What is your goal with marketing? Connect PERSONALLY with as many readers as possible b/c I strongly believe in old-fashioned word-of-mouth recommendations. That is more rewarding to me than 10K followers I’ll never meet. I’d like to sell more books but thankfully I don’t depend on writing income to survive.

What marketing do you do? Zoom discussions with book clubs and educational presentations for writing groups. Radio and newspaper interviews in my local area.

Blogging – Website Not as much as I should for my own blog/website. Most blogging is for TKZ.

Social media – Twitter only for name recognition. I doubt that generates sales.

Paid ads – In the past, I’ve bought cheap ads ($50 and under) directed to mystery/thriller genre readers. Never broke even. Trying out some of Garry’s strategies and will report back later. 

A personal observation – I’m deluged with constant ads and am sick of them. I rarely buy any product solely b/c of an ad. Most of the time, I delete w/o reading them. I suspect I’m not alone in that feeling. 

Conferences – In the past, in-person appearances/workshops at conferences.

Networking – most speaking invitations come from networking with people I know or have met from previous appearances.

Others – I have had good luck partnering with other authors for appearances. Two other authors and I give presentations as the “Montana Women of Mystery.”

For each specific activity above that you use, how much time do you estimate that you spend (per week? per month?)

Speaking, classes, workshops – 5+ hours prep time per event plus presentation time. Blogging – 10+ hours/month.

Social media – 1 hour/month.

For each activity above that you use, what do you estimate is your return on investment? Which one do you think is the most effective? At book clubs, close to 100% of participants buy books, but numbers are small since most clubs have fewer than 20 members. For general speaking appearances, 20-25% of participants buy books. In 2017-2019, blogging on TKZ resulted in significant sales spikes but tapered off in 2020-2021. I suspect any TKZ regulars who are interested have already bought my books so that market is somewhat saturated. However, exposure and repetition are still important. When readers see my name regularly, like blogging on TKZ every other week, they think of me. I just spoke to a mystery group in Arizona that found me through TKZ.

What resources have been most helpful to you in learning the above? JSB’s book Marketing for Writers Who Hate Marketing; Jane Friedman’s blog; Dave Chesson’s Kindlepreneur; Authors Guild discussion groups; asking other authors what works for them; trial and error.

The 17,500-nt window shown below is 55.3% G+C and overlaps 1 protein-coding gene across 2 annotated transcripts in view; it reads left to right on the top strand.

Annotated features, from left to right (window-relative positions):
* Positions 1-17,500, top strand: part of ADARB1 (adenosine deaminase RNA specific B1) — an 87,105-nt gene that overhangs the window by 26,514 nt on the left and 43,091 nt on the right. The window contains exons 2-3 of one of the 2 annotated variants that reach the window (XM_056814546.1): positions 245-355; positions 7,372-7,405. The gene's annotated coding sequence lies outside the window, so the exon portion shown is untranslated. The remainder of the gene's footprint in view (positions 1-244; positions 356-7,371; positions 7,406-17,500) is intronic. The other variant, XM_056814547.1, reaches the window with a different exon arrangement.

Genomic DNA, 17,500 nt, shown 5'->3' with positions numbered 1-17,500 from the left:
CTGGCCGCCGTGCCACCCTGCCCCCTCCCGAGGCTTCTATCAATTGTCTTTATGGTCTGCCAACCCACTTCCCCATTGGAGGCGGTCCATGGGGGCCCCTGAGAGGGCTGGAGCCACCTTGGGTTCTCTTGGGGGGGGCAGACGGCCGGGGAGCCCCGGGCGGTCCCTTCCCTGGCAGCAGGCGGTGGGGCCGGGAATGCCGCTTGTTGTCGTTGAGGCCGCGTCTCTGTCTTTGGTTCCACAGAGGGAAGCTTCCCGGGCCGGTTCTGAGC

What changes have you made to your marketing b/c of the pandemic? Zoom instead of in-person appearances. Zoom allows meeting with groups outside my local area. I’m increasing those promotions b/c appearances work better for me than advertising. 

Knowing what you know now, what would you do differently if you were starting over? I wish I’d gotten my rights back sooner from the original publisher and rereleased the book independently.

My sales are not great but I only have so much time and energy. I’d rather concentrate on writing more books. Now that six are available, I’m increasing promotion and see a gradual but steady increase in sales. Readers of my prior books are repeat customers. My following is small but loyal and growing. I still feel producing more product is more important than advertising.

Where do you sell your books? For several years, my books were exclusive with Amazon but there is no longer any advantage to exclusivity. Several months ago (prompted by Garry and Terry), I “went wide” and books are now for sale at B&N, Kobo, Apple, and other online markets through Draft2Digital – too soon to see results but wider availability can’t hurt; local indie bookstores sell paperbacks; I sell paperbacks at book signings and presentations.


What do all these results add up to?

Besides increased sales, several consistent themes for the goal of marketing were repeated: name recognition, discoverability, word-of-mouth, and building customer loyalty.

Seven contributors mentioned Zoom as an important development that’s replaced in-person appearances. Two additionally mentioned doing Zoom appearances in partnership with other authors.

According to all nine survey respondents, blogging is definitely not dead. Several said they’d cut back on other blogging but continue with TKZ.

Six authors use newsletters.

Paid ads yield the most varied responses, with some authors having good results while others didn’t believe ads were worth the cost. BookBub was mentioned several times as the most effective advertising.

Social media is viewed by the majority as a necessary evil that doesn’t generally sell books but increases name recognition. Several complained SM wastes too much time but needs to be done. Facebook and Twitter are the most used venues, although a couple of authors mentioned You Tube and podcasts.

Jim Bell offers wise advice about social media in his book Marketing for Writers who Hate to Market:

“Here is my advice regarding social media.

Pick one platform to specialize in.


Pick the one you enjoy most, or think you can handle best.